There is growing concern about the future of many Northern Virginia group homes that serve severely disabled adults.
Advocates for The Arc of Greater Prince William County say the homes have been left out of the federal CARES Act funding that is allocated by state officials.
Amy Grimm, a 53-year-old resident of one of the homes, can’t speak, but her sister said the frequent smile on her face makes it clear she enjoys life in the group home where she gets her own bedroom and the round-the-clock care she needs.
“She can’t brush her teeth herself. She can't speak, she cannot walk. It is very important to have people there for her,” said her sister, Laurie Cronin.
“These are people that, although they don’t function like you and I, they enjoy things. They have things they like.”
But the pandemic has brought some big changes to the group homes.
Community outings have been put on hold and off-site adult day services are closed for now.
So with residents at home all day, more staff is required.
“We’ve had to put on extra staffing especially for the daytime hours where normally folks would be off to their daytime placements, their adult day services,” said Karen Smith, Arc of Prince William executive director.
She said overtime costs have also spiked as staffers cover for colleagues who must quarantine.
The operators of 17 group homes in Prince William County are trying to stay afloat as COVID-19 has driven up costs.
Smith said they’ve spent an extra $368,000 so far this year on extra staffing and personal protective equipment.
Advocates for group homes would like to see them get the same kind of special coronavirus funding that nursing homes are receiving.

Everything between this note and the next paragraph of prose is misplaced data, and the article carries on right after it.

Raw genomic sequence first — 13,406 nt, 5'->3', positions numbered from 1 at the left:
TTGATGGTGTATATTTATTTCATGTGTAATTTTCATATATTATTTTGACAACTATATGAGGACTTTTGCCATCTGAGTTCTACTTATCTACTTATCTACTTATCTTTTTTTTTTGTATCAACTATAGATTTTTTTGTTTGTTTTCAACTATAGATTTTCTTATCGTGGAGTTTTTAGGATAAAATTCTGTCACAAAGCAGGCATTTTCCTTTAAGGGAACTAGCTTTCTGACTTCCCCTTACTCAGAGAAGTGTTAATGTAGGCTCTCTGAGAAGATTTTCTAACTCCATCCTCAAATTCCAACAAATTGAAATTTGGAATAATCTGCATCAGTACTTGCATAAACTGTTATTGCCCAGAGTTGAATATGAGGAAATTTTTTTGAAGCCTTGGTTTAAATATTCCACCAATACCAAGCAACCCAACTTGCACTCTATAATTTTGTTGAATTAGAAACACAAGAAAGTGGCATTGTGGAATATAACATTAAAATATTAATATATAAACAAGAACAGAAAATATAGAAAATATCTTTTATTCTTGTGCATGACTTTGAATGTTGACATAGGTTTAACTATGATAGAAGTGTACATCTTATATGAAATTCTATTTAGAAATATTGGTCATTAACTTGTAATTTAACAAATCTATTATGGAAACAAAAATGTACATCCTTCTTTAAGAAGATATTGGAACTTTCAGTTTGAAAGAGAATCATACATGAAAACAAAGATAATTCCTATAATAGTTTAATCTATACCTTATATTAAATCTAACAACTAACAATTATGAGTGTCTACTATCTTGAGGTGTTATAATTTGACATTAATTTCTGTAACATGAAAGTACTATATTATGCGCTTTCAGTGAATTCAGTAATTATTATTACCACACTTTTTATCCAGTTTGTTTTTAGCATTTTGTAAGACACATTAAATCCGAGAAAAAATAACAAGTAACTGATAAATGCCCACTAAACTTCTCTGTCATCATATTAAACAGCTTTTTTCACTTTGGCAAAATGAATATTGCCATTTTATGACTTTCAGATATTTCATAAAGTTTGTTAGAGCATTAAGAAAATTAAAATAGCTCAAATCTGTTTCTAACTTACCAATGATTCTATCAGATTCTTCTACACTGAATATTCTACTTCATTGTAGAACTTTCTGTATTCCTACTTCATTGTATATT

It would amount to about $20 per resident per day.
“We would like to be part of that and treated like nursing homes because our folks would be in nursing homes if they weren’t with us,” said Smith.
The advocates are pushing Virginia lawmakers, who are still meeting in special session, to add the funding as they adjust the budget to account for COVID-19 impact.
Prince William County Del. Luke Torian, who chairs the House Appropriations Committee, said in a statement that he is optimistic the concerns can be addressed during the special session.
“We are aware of these requests and we are in contact with disability services groups and advocates regarding their needs and what can be accomplished legislatively to support them," said Torian.
Cronin has a dire prediction about what would happen if any of the homes were forced to close, if her sister or other residents had to relocate to nursing homes.
“It’s a knot in my stomach. It breaks my heart because I don’t know what the heck we would do, honestly. To have her in a nursing home would basically be a death card for her,” said Cronin.